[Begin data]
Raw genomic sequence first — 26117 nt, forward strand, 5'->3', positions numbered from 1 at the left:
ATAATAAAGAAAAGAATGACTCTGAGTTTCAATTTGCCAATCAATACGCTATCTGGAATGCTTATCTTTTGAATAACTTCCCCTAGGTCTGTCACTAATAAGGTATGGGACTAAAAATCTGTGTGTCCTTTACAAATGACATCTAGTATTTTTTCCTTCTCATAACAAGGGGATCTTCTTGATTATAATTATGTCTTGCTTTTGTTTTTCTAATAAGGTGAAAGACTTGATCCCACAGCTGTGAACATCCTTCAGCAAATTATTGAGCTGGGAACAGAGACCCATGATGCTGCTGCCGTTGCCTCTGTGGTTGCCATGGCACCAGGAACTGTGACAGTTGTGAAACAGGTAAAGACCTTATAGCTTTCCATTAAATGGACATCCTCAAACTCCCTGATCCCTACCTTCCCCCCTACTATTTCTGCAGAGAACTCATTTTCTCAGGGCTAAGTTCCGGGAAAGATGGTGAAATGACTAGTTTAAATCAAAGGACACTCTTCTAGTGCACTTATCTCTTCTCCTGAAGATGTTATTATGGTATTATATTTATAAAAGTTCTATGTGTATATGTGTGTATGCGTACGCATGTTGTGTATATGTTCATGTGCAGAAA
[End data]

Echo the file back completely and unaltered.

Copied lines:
Raw genomic sequence first — 26117 nt, forward strand, 5'->3', positions numbered from 1 at the left:
ATAATAAAGAAAAGAATGACTCTGAGTTTCAATTTGCCAATCAATACGCTATCTGGAATGCTTATCTTTTGAATAACTTCCCCTAGGTCTGTCACTAATAAGGTATGGGACTAAAAATCTGTGTGTCCTTTACAAATGACATCTAGTATTTTTTCCTTCTCATAACAAGGGGATCTTCTTGATTATAATTATGTCTTGCTTTTGTTTTTCTAATAAGGTGAAAGACTTGATCCCACAGCTGTGAACATCCTTCAGCAAATTATTGAGCTGGGAACAGAGACCCATGATGCTGCTGCCGTTGCCTCTGTGGTTGCCATGGCACCAGGAACTGTGACAGTTGTGAAACAGGTAAAGACCTTATAGCTTTCCATTAAATGGACATCCTCAAACTCCCTGATCCCTACCTTCCCCCCTACTATTTCTGCAGAGAACTCATTTTCTCAGGGCTAAGTTCCGGGAAAGATGGTGAAATGACTAGTTTAAATCAAAGGACACTCTTCTAGTGCACTTATCTCTTCTCCTGAAGATGTTATTATGGTATTATATTTATAAAAGTTCTATGTGTATATGTGTGTATGCGTACGCATGTTGTGTATATGTTCATGTGCAGAAA